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Viper Enforcer

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Viper Enforcer last won the day on August 16 2012

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About Viper Enforcer

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  • Birthday 02/16/1968

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  1. Still feel our original Revell F-4 Intakes are the best; just saying Jens, note that Curt is no longer working SHM orders. F-15 wheels; you should have the message by now. Thanks for the praise on the A-6 Exhausts. We had a dozen sets of the A-6 wheels at the Nationals, but I should have brought more. A few tweaks still need to be made to the A-6 Exhaust. If all goes well, the A-6 Exhausts will posting on the website the end of September. Should have the product pages all updated by then. Yes, production has been quite limited and for a while over the past year and for s few months were nil. While we are bringing the website up to date, it will be a little while more before it is fully up an operational. New host, merchant account, and some formatting has been long over due. I will also be processing all orders so that means there will be longer turn times to getting packages posted. Most of the items will be brought up to an "in-stock" status on a gradual basis, so not all items will be in stock or production at the same time frame. We are also discontinuing a few items. Also, all SHM future announcements will be made through the website and Hyperscale only. Mike V
  2. Ah, DPR, I remember him. I used his 48th F-16D conversion years ago. I wonder what happened to him. Did you have his Sniper Pod too, or did he ever make one in 32nd? What HTS pod did you use? Ah, you use the Brassin Sniper Pod. It's a very nice looking Sniper Pod, but something is off with the Brassin Sniper. The pylon adapter is more than twice as thick as it should be. The side thickness on the real adapter is about an inch. I dry fitted it to a 5R pylon I made and it doesn't look right. Shame, as the pod is well cast. Looking forward to seeing more photos of this build, though do post more of the Sniper Pod and HTS Pod. Also, if the canopy going to remain closed, as you noted you still had to installed the WAR HUD. Mike V
  3. Nice work on your Tamiya Viper. It's such a nice kit. Block 40 and 50 are pretty much the front Viper standard these days. Been a long time since I was at Misawa; but back then we only had Block 30s. Curious what make Sniper pod that is, as the pylon adapter is too wide. BTW, Jake is right about AGM -88s in service being light gray. I was on the HARM program back in the mid-90s at Edwards and every HARM I've seen on a jet including Flight Test today, they are painted light gray; not white. The one photo you posted of the HARM on that Cannon Viper only “looks†white, as it's easy to be tricked from camera exposure. The one close-up HARM shell posted is just an airshow prop. We had one here that was displayed along with an AIM-120 painted white and GBU-10s painted gloss green. Mike V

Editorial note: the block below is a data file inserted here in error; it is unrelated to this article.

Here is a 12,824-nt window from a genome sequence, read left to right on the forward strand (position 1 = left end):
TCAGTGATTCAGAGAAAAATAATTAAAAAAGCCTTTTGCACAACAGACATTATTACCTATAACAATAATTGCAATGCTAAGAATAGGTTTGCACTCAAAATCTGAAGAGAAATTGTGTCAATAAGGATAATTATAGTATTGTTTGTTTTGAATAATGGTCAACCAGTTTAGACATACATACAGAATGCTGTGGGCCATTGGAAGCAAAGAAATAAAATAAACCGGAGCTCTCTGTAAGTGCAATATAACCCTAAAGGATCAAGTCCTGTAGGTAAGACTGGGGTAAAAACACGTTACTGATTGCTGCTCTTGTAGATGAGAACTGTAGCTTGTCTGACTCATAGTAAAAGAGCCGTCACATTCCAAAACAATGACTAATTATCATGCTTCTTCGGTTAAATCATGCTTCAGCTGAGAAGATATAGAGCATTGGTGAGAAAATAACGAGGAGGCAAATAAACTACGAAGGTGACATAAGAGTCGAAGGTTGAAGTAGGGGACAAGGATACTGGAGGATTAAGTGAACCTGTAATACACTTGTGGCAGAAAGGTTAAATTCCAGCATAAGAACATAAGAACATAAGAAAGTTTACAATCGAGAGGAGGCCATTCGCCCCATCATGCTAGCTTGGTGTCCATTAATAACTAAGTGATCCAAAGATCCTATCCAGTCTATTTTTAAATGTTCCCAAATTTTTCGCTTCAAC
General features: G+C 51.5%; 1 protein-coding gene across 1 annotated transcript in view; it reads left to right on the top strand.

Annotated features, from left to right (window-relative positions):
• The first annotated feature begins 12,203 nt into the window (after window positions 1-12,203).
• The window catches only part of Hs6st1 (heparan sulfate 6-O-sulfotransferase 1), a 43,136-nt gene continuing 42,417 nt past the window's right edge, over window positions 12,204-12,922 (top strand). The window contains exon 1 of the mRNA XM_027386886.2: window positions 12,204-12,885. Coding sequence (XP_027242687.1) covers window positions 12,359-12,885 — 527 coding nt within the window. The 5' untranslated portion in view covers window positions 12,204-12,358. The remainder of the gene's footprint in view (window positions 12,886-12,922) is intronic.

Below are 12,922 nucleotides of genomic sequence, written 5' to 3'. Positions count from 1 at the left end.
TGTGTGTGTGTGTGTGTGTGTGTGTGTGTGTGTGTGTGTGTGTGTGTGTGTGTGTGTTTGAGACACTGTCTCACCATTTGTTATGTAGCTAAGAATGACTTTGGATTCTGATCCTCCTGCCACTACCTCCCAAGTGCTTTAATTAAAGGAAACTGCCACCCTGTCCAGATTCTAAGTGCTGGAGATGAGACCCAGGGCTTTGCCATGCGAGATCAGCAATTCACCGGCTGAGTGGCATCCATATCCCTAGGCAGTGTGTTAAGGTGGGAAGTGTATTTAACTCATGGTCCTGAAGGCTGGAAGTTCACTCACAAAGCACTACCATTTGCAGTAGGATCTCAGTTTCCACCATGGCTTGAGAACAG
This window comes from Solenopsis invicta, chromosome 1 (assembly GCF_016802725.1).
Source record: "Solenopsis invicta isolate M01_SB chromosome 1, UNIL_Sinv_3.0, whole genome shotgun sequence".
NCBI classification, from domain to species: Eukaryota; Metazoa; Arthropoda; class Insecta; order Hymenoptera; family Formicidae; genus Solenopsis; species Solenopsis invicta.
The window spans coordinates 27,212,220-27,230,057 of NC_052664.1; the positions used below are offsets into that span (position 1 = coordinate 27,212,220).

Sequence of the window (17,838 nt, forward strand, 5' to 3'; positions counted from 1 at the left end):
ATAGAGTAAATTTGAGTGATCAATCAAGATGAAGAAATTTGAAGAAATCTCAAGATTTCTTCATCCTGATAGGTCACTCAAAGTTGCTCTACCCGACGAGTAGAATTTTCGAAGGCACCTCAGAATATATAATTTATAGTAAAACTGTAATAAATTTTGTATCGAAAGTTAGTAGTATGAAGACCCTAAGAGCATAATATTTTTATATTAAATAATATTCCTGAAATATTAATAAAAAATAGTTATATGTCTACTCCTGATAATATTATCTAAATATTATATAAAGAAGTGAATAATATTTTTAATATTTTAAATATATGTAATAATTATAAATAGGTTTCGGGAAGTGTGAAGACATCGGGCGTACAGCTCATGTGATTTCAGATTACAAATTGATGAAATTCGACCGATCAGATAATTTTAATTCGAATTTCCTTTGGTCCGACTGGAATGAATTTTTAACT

4. Oh yea, you hit the nail square on the head with that "unwritten rule". Dissapointing yes, but same here: it's not enough to sway me from getting one. Mike V
  5. Ironic as that first photo is one of the ones I went back and referred to, along some walk-arounds I have. But if you're saying all you need to do is scribe a relief to show separate trailing Edge exhaust panel to make it look not so thick, that is hardly the case. The actual F-5's trailing Edge exhaust is real thin sheet metal between the exhaust TE and the liner. The kit Exhaust in scale is about 2 inches or so thick and simply scribing a line segment at the end is going to change that dimension. Again, I do think there will be AM soon to correct the Exhaust issue, so not a big deal in the scheme of things. Mike V
  6. Obviously they are starting with one of the latest F-5E configurations out the gate. Overall it looks pretty nice. Detail looks well done and I really like how they made the front windscreen as part of the fuselage. I never liked the traditional “F-5 model separate clear windscreen†that had to be very carefully attached, else it be glue marred; not to mention the “stress fracture†that can occur from the sprue attachment. It was also a PITA to blend! I'm so not a fan of the open gun panels. Most of the time these are not a clean fit and require a lot of time to get a streamlined. One area of the Hasegawa F-5 that was always a disappointment was the overly thick NLG strut forks. On this kit the NLG forks are not as thick as Hasegawa, but still too thick for the scale. I am sure it was a stability compromise, so hopefully Ernie can make these is brass with a more accurate/to scale thickness. Can't make out the main wheel detail, but from what I can see it looks decent. I'd like to get a closer look at the wheels and gear. I can see the cockpit IP detail is quite soft and bland; something the Hasegawa kit still prevails in as far a kit stock goes. Of course we still need to see the rest of the cockpit parts. The Exhausts look quite unconvincing with a very thick TE and oversized riveting. I'm sure they will most likely be corrected by AM sets soon after this kit hits the rest of the modeling populous. Mike V
  7. I got the F7F Nose Strut and the 48th MiG-25 Gear from Ernie a couple weeks back. Nice castings.